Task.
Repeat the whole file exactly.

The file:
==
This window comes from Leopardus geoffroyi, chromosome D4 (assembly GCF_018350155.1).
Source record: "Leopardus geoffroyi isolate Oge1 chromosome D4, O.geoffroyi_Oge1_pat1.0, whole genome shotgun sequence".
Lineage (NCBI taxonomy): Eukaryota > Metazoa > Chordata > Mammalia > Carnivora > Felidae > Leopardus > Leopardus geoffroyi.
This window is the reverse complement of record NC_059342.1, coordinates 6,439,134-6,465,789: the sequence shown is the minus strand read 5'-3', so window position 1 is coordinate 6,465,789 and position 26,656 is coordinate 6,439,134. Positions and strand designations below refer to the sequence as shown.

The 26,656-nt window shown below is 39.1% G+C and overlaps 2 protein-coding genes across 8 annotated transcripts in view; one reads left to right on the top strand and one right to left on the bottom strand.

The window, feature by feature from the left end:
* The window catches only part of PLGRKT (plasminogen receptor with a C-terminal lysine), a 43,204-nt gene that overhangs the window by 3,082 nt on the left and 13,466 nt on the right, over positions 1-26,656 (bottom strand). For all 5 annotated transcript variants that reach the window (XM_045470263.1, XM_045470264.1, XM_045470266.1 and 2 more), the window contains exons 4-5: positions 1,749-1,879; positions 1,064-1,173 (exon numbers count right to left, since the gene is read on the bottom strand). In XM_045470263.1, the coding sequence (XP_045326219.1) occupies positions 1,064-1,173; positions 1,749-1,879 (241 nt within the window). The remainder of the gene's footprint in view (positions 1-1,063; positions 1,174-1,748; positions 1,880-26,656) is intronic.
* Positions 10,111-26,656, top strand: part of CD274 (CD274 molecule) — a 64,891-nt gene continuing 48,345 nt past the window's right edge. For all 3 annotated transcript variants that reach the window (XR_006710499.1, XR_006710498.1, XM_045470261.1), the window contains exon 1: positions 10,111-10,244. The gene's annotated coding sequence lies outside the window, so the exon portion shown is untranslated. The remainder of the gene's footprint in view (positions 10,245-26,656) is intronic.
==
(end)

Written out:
This window comes from Leopardus geoffroyi, chromosome D4 (assembly GCF_018350155.1).
Source record: "Leopardus geoffroyi isolate Oge1 chromosome D4, O.geoffroyi_Oge1_pat1.0, whole genome shotgun sequence".
Lineage (NCBI taxonomy): Eukaryota > Metazoa > Chordata > Mammalia > Carnivora > Felidae > Leopardus > Leopardus geoffroyi.
This window is the reverse complement of record NC_059342.1, coordinates 6,439,134-6,465,789: the sequence shown is the minus strand read 5'-3', so window position 1 is coordinate 6,465,789 and position 26,656 is coordinate 6,439,134. Positions and strand designations below refer to the sequence as shown.

The 26,656-nt window shown below is 39.1% G+C and overlaps 2 protein-coding genes across 8 annotated transcripts in view; one reads left to right on the top strand and one right to left on the bottom strand.

The window, feature by feature from the left end:
* The window catches only part of PLGRKT (plasminogen receptor with a C-terminal lysine), a 43,204-nt gene that overhangs the window by 3,082 nt on the left and 13,466 nt on the right, over positions 1-26,656 (bottom strand). For all 5 annotated transcript variants that reach the window (XM_045470263.1, XM_045470264.1, XM_045470266.1 and 2 more), the window contains exons 4-5: positions 1,749-1,879; positions 1,064-1,173 (exon numbers count right to left, since the gene is read on the bottom strand). In XM_045470263.1, the coding sequence (XP_045326219.1) occupies positions 1,064-1,173; positions 1,749-1,879 (241 nt within the window). The remainder of the gene's footprint in view (positions 1-1,063; positions 1,174-1,748; positions 1,880-26,656) is intronic.
* Positions 10,111-26,656, top strand: part of CD274 (CD274 molecule) — a 64,891-nt gene continuing 48,345 nt past the window's right edge. For all 3 annotated transcript variants that reach the window (XR_006710499.1, XR_006710498.1, XM_045470261.1), the window contains exon 1: positions 10,111-10,244. The gene's annotated coding sequence lies outside the window, so the exon portion shown is untranslated. The remainder of the gene's footprint in view (positions 10,245-26,656) is intronic.